Charlie Hebdo Charlie Hebdo

Pamela Geller is interviewed at The Associated Press on Thursday. Geller was the organizer of a controversial cartoon contest about the Prophet Muhammad in Texas last weekend where two men started shooting before they were killed by police. Mark Lennihan/AP hide caption

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Mark Lennihan/AP

Jean-Baptiste Thoret, Charlie Hebdo's film critic, speaks at a news conference in Washington on May 1. Thoret will receive, on behalf of Charlie Hebdo, the PEN American Center's Freedom of Expression Courage Award in New York on Tuesday. Andrew Caballero-Reynolds/AFP/Getty Images hide caption

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Andrew Caballero-Reynolds/AFP/Getty Images

'Charlie Hebdo' Staffer Pushes Back Against Writers' Opposition To Award

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Stephane "Charb" Charbonnier, the late editor of Charlie Hebdo, is seen in September 2012. PEN American Center's decision to give the French satirical magazine its annual Freedom of Expression Courage Award has prompted six writers to withdraw from the annual event. Michel Euler/AP hide caption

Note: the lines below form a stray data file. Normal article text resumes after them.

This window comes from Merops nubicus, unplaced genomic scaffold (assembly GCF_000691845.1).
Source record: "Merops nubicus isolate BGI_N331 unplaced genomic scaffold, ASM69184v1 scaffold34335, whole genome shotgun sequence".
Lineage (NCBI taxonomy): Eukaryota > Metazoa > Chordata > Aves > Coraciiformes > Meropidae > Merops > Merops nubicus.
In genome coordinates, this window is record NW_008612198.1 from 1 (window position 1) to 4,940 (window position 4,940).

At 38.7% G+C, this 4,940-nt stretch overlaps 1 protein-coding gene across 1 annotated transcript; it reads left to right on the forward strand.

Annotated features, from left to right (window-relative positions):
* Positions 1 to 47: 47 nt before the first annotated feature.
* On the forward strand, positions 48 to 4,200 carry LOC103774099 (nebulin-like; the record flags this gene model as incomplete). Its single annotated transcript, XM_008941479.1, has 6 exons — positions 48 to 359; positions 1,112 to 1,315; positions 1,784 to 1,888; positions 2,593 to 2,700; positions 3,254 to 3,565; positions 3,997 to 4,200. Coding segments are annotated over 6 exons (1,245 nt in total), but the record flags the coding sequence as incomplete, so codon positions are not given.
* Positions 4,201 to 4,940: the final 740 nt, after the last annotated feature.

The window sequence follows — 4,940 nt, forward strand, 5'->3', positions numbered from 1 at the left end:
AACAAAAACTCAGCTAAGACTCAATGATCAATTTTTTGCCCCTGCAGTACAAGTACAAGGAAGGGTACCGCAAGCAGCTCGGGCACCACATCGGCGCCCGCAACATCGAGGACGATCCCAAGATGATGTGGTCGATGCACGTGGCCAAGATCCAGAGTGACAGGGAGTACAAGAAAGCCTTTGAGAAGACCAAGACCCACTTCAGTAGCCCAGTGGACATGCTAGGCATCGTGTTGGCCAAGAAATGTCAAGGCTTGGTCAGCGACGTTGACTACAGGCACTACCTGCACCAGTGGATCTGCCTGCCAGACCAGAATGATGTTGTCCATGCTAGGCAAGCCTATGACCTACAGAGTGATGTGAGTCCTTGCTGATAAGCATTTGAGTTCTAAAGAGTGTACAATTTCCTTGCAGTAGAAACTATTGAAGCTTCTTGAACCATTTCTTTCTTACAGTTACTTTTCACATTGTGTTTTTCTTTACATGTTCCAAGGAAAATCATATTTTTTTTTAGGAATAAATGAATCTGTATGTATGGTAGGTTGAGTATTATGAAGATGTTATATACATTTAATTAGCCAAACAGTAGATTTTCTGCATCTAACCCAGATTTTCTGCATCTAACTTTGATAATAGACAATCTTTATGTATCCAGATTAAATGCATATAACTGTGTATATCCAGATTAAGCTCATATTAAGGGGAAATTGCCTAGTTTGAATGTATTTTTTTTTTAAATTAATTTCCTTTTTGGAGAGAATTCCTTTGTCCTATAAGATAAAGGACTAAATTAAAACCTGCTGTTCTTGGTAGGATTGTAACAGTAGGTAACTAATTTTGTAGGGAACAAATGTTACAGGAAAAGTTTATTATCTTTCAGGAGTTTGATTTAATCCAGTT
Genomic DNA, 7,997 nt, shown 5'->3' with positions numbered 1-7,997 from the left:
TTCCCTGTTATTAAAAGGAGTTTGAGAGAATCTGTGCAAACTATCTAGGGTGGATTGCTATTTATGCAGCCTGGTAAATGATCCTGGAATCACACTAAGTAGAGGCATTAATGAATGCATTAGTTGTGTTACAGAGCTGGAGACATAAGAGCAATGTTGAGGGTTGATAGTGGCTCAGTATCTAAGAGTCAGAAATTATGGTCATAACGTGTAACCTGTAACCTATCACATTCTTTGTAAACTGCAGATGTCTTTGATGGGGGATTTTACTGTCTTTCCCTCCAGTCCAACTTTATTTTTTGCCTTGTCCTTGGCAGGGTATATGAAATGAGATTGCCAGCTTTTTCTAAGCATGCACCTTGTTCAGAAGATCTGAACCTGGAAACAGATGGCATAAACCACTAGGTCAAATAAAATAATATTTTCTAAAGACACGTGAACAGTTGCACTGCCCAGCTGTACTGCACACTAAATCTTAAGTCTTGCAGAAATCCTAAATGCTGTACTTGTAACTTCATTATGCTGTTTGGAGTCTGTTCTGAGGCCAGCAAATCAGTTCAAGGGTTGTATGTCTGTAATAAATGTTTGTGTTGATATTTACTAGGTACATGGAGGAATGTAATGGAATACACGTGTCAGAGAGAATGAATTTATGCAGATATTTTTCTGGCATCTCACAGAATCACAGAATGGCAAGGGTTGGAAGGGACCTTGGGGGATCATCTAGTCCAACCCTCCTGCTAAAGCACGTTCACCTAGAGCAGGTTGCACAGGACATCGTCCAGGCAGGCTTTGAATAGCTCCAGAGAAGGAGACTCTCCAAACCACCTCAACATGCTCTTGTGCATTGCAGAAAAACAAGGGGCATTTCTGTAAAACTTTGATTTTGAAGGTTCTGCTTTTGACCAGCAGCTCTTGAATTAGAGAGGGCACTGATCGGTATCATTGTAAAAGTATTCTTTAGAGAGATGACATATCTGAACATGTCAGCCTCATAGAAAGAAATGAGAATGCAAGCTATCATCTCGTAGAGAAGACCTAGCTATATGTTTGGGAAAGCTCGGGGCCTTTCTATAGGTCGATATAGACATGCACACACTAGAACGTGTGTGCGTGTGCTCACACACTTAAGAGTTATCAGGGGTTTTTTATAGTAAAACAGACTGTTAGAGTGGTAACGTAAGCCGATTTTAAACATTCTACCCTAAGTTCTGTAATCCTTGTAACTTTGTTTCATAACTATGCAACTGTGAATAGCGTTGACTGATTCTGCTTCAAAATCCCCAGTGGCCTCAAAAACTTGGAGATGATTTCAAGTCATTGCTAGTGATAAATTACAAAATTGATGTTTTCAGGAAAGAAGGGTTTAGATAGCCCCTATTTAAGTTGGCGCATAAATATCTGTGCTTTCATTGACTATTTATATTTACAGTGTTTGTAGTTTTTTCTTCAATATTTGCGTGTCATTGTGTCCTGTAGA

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Michel Euler/AP

Stephane "Charb" Charbonnier, editor of Charlie Hebdo, is seen on Sept.19, 2012. The late editor takes on politicians, the media and "Islamophobia" in a posthumously published book completed two days before he was killed Jan. 7. Michel Euler/AP hide caption

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Michel Euler/AP

A drone is displayed Wednesday at Paris store Azur Modelisme. Law enforcement officials in the city are concerned about recent unexplained drone fly-bys of high-security sites, including the Eiffel Tower and the U.S. embassy. Eleanor Beardsley/NPR hide caption

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Eleanor Beardsley/NPR

French Authorities Pursue Drones Spotted Near Sensitive Sites

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French comedian Dieudonne M'Bala M'Bala arrives for his trial at the courthouse in Paris on Jan. 28. He goes on trial again today on charges of "defending terrorism," following remarks he made on Facebook after the deadly attack on the satirical weekly Charlie Hebdo. Caroline Blumberg /EPA/Landov hide caption

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Caroline Blumberg /EPA/Landov

Cherif Kouachi, one of the brothers responsible for the Charlie Hebdo attacks, spent 20 months in Fleury-Merogis prison just outside Paris, where he crossed paths with a radical imam with ties to Osama bin Laden.This photo shows the men's building in May 2014. Charles Platiau/Reuters/Landov hide caption

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Charles Platiau/Reuters/Landov

French Prisons Prove To Be Effective Incubators For Islamic Extremism

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A police photo showing Said Kouachi from an arrest some time before the Jan. 7 attack on the French magazine. Said, who was killed by police two days after the attack, was reportedly secretly buried in his hometown of Reims. Uncredited/AP hide caption

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Uncredited/AP